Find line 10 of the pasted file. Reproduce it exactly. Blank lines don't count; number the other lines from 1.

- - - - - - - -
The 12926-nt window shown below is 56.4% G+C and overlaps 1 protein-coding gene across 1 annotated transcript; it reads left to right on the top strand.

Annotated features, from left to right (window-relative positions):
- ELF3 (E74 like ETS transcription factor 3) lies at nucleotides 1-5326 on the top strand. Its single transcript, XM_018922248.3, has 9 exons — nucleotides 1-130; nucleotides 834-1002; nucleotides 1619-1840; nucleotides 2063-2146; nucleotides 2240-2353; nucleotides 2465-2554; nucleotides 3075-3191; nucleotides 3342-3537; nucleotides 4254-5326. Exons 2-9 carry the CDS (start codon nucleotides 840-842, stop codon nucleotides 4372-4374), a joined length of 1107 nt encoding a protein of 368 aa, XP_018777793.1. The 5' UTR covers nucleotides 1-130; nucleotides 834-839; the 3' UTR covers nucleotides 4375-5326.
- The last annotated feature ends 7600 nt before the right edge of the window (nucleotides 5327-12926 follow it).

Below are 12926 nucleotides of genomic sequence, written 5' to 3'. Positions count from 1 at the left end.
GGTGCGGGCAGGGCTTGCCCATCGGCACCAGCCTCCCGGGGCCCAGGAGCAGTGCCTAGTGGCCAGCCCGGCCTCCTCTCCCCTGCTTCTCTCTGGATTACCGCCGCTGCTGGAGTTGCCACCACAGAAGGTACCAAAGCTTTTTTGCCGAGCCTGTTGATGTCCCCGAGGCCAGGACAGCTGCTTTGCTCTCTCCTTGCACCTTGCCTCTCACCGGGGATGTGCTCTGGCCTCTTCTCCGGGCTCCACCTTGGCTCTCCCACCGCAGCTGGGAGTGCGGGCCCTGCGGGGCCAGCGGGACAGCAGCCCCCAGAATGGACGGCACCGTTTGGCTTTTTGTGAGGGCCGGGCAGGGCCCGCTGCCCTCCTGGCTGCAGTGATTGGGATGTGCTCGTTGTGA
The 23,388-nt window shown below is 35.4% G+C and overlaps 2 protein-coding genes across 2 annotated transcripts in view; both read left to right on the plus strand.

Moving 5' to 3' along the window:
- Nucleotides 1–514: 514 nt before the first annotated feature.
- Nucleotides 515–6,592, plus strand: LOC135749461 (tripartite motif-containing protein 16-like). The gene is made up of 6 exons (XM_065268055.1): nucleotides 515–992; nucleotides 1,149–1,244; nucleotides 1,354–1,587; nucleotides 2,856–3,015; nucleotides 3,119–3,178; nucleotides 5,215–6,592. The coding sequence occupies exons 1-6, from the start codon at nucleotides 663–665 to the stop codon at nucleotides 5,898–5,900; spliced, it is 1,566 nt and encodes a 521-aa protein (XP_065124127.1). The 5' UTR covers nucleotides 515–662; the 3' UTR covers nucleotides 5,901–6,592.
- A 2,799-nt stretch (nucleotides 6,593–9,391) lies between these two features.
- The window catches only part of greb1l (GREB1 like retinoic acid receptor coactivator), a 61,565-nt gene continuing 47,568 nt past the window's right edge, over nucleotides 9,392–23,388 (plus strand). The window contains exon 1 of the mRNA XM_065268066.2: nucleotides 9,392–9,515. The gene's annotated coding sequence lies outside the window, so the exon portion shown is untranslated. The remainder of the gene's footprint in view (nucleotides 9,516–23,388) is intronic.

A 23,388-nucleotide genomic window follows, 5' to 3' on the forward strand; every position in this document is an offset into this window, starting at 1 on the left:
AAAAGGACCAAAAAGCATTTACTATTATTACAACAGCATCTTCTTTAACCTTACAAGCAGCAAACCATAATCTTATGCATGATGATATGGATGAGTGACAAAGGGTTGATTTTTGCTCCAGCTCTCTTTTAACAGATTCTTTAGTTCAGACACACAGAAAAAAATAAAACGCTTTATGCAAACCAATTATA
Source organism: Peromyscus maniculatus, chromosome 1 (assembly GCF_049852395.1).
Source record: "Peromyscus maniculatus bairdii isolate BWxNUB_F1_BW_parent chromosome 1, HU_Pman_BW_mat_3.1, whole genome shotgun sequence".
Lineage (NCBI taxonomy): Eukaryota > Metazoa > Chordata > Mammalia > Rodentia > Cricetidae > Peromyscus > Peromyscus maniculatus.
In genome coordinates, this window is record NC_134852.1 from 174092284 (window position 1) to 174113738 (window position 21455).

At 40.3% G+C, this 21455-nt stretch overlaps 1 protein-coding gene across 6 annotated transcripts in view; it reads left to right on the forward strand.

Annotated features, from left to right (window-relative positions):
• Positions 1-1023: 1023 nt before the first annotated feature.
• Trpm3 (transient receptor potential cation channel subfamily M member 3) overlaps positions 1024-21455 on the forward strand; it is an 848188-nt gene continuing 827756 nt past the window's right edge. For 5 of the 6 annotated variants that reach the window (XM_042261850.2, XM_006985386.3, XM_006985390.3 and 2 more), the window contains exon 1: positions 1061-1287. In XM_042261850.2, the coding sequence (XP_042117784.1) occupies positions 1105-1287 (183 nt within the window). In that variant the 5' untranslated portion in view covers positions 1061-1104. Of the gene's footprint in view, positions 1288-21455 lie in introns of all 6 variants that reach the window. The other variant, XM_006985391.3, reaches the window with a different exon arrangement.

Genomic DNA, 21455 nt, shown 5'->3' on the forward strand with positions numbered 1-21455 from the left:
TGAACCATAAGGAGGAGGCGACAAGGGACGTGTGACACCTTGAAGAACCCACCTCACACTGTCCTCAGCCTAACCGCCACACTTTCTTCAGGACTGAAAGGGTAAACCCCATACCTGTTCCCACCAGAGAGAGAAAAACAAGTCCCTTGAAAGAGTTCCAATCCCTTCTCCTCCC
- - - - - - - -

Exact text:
- Nucleotides 515–6,592, plus strand: LOC135749461 (tripartite motif-containing protein 16-like). The gene is made up of 6 exons (XM_065268055.1): nucleotides 515–992; nucleotides 1,149–1,244; nucleotides 1,354–1,587; nucleotides 2,856–3,015; nucleotides 3,119–3,178; nucleotides 5,215–6,592. The coding sequence occupies exons 1-6, from the start codon at nucleotides 663–665 to the stop codon at nucleotides 5,898–5,900; spliced, it is 1,566 nt and encodes a 521-aa protein (XP_065124127.1). The 5' UTR covers nucleotides 515–662; the 3' UTR covers nucleotides 5,901–6,592.